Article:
After several years of waiting and the ruin of many a graduation photo, it has finally been announced that the scaffolding atop Durham Cathedral’s 218 ft (66 m) tower is to be taken down after its protective cladding was removed last December.
Yet this is not the first time this sandstone monolith, which dominates the city huddled below, has been extensively repaired or restored. In fact, the stones of this tower have, many times before, echoed with the sound of the mason’s chisel.
The stones of this tower have, many times before, echoed with the sound of the mason’s chisel
By squinting a little harder at the tower perched on lofty heights above us we can seek to read the story woven into its ancient masonry of how the tower was built (and re-built) and begin to interpret the meaning that those, who hauled block after block of hand-cut stone into the sky, believed their cathedral to embody.
The current cathedral, upon whose mighty back our tower rests, was begun in 1093 with construction starting at the east end. This Norman cathedral, at least by the 12th century, would have probably had a small tower above the crossing.
However, little remains of this original turret apart from its feet, four large stone piers and arches, that shelter under the cathedral’s roof, in the warm interior below.
Calculating the height of this first tower and working out by what extent it was enlarged in the intervening centuries before our own tower came into being is a considerable challenge.
But medieval documents at least allow us to hazard a guess. For example, it is known that, in the 13th century, the tower was modified twice, once between 1258 and 1272, and later between 1286 and 1290.
This building work, ascribed to Prior Darlington, was badly damaged by a lightning strike. As a result, the tower had to be repaired in a seven-year-long building campaign between 1430 and 1437.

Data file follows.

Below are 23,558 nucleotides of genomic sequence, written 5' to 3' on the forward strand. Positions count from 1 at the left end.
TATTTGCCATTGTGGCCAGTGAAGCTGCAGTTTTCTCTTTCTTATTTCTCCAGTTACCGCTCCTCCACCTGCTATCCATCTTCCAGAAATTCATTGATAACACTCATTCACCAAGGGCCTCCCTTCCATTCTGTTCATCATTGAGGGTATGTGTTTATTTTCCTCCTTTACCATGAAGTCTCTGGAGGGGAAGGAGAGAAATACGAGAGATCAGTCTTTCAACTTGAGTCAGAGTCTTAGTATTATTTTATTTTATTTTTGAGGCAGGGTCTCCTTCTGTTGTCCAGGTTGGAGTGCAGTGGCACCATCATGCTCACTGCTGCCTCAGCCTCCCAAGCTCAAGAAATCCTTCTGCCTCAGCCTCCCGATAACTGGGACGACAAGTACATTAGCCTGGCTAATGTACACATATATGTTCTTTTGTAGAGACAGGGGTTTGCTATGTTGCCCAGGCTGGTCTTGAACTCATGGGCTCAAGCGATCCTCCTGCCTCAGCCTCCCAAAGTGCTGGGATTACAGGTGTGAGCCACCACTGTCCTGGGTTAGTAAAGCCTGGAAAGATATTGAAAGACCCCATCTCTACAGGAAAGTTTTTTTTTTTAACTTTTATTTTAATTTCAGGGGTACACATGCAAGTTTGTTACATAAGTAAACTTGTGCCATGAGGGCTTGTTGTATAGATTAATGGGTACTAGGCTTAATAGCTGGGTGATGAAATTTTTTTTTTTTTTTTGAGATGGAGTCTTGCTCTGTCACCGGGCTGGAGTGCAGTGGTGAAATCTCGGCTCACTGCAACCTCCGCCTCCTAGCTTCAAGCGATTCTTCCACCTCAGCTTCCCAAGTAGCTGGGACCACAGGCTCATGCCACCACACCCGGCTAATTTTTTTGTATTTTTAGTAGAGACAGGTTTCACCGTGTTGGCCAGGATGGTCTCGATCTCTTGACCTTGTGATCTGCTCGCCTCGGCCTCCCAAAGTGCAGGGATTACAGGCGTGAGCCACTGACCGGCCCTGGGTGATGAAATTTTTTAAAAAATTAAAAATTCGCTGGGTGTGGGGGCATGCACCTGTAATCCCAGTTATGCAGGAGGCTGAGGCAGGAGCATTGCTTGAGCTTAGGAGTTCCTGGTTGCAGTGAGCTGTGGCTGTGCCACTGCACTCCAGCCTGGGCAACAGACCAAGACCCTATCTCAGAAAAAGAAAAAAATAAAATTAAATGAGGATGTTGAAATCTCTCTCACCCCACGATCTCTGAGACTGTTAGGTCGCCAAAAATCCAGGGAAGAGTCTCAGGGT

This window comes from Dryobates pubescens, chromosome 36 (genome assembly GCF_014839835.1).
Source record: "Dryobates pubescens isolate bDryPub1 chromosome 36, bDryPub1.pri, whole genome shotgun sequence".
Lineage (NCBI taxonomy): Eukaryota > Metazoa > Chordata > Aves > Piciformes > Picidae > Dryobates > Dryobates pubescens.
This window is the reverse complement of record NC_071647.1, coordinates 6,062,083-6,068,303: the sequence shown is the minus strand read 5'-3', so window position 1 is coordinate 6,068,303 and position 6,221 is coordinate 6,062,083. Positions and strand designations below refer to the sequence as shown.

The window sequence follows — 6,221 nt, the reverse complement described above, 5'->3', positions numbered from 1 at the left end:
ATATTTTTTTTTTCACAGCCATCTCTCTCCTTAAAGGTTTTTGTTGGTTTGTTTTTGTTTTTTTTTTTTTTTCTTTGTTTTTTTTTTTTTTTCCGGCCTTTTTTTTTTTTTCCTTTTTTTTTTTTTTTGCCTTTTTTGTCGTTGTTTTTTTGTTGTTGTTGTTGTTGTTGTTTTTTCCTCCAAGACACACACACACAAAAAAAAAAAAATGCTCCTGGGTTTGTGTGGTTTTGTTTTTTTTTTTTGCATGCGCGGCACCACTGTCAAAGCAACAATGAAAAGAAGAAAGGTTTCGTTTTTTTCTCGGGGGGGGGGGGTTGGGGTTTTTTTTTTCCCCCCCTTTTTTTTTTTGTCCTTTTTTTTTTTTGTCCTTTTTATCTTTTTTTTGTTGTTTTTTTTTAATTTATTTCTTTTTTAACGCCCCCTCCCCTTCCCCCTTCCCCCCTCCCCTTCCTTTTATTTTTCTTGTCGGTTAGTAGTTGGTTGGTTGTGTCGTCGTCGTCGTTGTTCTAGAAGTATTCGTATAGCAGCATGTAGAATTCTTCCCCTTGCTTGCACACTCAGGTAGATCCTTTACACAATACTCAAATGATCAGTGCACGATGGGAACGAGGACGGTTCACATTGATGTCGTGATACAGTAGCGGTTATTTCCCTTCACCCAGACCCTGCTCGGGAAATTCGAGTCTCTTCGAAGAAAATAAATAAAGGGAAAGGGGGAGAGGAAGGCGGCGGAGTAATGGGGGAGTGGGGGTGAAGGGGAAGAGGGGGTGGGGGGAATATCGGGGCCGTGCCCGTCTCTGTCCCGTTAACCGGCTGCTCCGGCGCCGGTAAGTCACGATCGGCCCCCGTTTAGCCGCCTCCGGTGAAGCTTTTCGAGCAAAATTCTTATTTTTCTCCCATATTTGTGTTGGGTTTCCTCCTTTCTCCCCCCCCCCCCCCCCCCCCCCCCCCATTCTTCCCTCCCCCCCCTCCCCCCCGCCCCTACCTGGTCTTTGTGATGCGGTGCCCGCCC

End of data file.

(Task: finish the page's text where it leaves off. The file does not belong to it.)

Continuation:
But these earlier towers were tiny in comparison to our contemporary monolith and the most substantial building work would take place throughout the course of the 15th century.
From the base of the tower, where it erupts from its lead-lined girdle, the Cathedral roof, allow your sight to drift upwards to where the final stones give way to the heavens. This stone tapestry before us is essentially a story of 15th-century ambition and civic pride of the church and people of Durham.
The tower’s lower storey, marked by two long gaping perpendicular windows on each side, was all that was originally planned when the building of a new tower was begun around 1465. This graceful medieval high rise was capped with a row of panelled crenellations and a substantial roof, still partly in place.
Yet, for Durham, a tower this short was not enough. Between 1483 and 1490, an awkward second level was added. This stunted storey with its much shorter, less elegant windows, was evidently a medieval afterthought. But, despite its structural shortcomings, its pierced battlements provided the cathedral’s final crown.
To the medieval onlooker, the Cathedral tower was first and foremost a symbol of the power of the medieval church. In the case of Durham, it was also a blatant emblem of Norman dominance in the North-East, one of the last regions to rebel against William the Conqueror following 1066.
The cathedral tower was first and foremost a symbol of the power of the medieval church
But the constant changes that this symbol of apparent permanence underwent, with modifications being made as late as the 19th century, reveal that those things we consider permanent are as transient as our lives are and, like us, Durham’s Cathedral tower has its own story, literally in this case, of ups and downs but also of endurance.
Photograph by Alex Hibberts